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Opinion: Defectors from Assad’s army have a lot to teach the FSA | ASHARQ AL-AWSAT English Archive 2005 -2017
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Free Syrian Army fighter sits on the edge of a balcony in Ain-Assan village in southern countryside of Aleppo September 27, 2013. REUTERS/Molhem Barakat (SYRIA – Tags: CIVIL UNREST CONFLICT)

A few days ago, I traveled to the so-called Officers Camp in Al-Raihaniya, where, for the first time since the start of the revolution, I met two of the main militant groups. The first group was comprised of former civilians who come from the Mount of the Kurds region—the birthplace of my forefathers—who are currently playing a leading role as one of the formations of the Free Syrian Army (FSA) there. The second group was made up of several soldiers who had defected from the regime’s army but who did not join the FSA. This is the case with the majority of the defectors who, after joining the revolution, were scattered across Turkey, Jordan and Egypt despite the highly significant role played by some of them, whether in the establishment or the leadership of the FSA.

As an entity, the FSA is odd and difficult to understand. You can feel that it is fully formed, but at the same time you feel it does not exist at all. The FSA has its membership, but lacks the organization of a standard army. It does not have the power to force its affiliates to carry out its orders. It lacks cohesion, and so it is no wonder that the FSA is an entity with little organization whose leaders give orders to only part of the forces under their command.

For the FSA, affiliation does not start from the top—from the leadership—and then flow down to individuals. Rather, affiliation depends on the individuals’ readiness to carry out orders, and also on their particular links with their leadership. So it is a blend of a partial, and often fragile, hierarchical leadership and, in many cases, leadership from the lowest levels, who have influence through their obedience or disobedience. Were it not for the fighters’ determination to overthrow the regime, no power would have been able to force them to fight, which is not the case in ordinary armies.

This must lead to a specific result: Those who defected from the regime’s army do not need permission from anyone to join the FSA or any of its numerous units, although having formerly held a high rank in the regime’s army could prevent them from leading certain FSA units. Furthermore, their military education has played a role in their decisions not to cooperate with civilians who formed their own battalions. And former regime soldiers who became leaders in the FSA have played a key role in keeping away high-ranking defectors, fearing that more experienced officers would take over from them, or perhaps displace them entirely.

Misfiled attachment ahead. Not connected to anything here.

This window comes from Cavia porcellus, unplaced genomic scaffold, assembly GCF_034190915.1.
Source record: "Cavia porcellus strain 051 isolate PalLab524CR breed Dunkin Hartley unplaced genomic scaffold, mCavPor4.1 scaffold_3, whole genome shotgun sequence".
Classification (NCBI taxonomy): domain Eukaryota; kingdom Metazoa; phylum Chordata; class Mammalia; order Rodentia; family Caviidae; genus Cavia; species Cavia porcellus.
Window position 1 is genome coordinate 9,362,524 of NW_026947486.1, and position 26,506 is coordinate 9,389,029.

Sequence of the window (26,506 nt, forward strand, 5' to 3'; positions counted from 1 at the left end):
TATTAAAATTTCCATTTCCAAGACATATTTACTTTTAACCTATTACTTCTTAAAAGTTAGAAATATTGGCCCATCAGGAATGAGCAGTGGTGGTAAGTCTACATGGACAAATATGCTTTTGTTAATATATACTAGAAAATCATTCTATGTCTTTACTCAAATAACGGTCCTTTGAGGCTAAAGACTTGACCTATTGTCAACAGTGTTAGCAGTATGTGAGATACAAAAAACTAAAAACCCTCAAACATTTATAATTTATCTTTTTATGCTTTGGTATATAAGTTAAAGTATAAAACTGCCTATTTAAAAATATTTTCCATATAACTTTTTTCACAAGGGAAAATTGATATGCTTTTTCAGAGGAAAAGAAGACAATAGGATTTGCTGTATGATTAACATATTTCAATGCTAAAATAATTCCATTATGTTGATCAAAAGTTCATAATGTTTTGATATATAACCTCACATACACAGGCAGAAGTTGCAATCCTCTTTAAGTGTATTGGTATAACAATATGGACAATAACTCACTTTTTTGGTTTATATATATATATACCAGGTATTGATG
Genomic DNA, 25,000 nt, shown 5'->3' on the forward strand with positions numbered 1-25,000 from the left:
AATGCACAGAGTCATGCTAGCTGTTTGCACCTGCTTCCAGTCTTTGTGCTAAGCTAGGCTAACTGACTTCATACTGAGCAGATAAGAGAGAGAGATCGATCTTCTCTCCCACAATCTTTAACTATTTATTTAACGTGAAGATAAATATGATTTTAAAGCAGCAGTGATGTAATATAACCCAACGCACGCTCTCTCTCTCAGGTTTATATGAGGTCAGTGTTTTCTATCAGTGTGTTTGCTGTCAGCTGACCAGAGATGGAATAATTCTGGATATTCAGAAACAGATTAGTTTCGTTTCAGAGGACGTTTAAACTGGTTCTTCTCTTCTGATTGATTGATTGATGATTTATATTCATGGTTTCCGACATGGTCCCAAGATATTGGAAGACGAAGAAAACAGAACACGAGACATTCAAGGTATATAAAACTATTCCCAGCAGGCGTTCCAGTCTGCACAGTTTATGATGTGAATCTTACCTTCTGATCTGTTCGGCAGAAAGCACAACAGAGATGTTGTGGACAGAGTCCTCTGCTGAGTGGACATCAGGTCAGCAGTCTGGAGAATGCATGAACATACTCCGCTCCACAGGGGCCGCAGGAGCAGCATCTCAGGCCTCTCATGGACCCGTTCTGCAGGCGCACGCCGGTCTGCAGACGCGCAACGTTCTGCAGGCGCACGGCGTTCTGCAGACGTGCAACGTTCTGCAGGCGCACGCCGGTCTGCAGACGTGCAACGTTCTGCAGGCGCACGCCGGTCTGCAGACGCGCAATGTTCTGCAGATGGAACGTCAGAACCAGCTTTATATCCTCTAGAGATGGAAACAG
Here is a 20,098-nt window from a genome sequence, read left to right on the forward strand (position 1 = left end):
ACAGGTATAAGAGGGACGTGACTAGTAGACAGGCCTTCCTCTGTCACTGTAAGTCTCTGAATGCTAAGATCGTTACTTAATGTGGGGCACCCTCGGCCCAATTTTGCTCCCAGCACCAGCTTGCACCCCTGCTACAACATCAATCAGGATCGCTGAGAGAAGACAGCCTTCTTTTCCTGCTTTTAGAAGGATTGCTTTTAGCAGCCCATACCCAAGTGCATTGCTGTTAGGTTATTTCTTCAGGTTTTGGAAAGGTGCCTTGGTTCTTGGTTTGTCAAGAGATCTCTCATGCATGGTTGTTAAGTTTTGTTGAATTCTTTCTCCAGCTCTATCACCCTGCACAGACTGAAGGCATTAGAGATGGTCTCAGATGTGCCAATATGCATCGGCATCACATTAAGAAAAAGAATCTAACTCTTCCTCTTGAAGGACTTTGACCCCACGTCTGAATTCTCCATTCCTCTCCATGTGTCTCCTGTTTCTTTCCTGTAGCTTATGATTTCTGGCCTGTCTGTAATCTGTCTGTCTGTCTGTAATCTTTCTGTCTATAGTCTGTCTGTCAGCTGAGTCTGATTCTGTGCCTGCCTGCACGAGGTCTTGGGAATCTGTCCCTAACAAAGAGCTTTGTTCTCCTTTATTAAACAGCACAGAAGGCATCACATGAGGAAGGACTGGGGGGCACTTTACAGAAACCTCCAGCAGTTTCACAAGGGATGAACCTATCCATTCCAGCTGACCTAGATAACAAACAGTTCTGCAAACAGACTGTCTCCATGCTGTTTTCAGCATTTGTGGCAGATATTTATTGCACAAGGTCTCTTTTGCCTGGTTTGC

So former senior-ranking officers from Assad’s army have been prevented from enrolling in the FSA, which has been a real detriment to the opposition forces. Now that the revolution is about to enter a stage that requires a real ability to undertake large-scale planning, systematic organization, and mobilization of scattered troops, it is necessary that those senior officers are allowed back into military work.

It is unreasonable that 80 percent of Assad’s former officers remain detached from patriotic work, whether military or political. It must be so disheartening for them to discover that they have no place in a battle for which they have sacrificed everything. Those officers did not leave the regime and its army in order to then live in tents and plastic houses, even if they were grateful to whoever offered them, for such living does not befit people from their position; it is not an honorable way to live.

The knowledge and experience of some of those officers can be rivaled only by their peers in sophisticated fighter armies. They have political insights, views and opinions that we Syrians ignore at our own peril. They are not only part of the structure of the military apparatus that of protect the revolution against whomever want to snatch it from the people—its sole rightful owners—they are also politically very knowledgeable, even if they refuse to formally turn into politicians.

Let us set aside minor personal considerations and think only of larger national considerations. Let us start by rectifying the mistakes committed in the military domain, and, if we can, also rectifying our political mistakes. If we could do both of those, our country’s tragedy would end and our people would gain their freedom.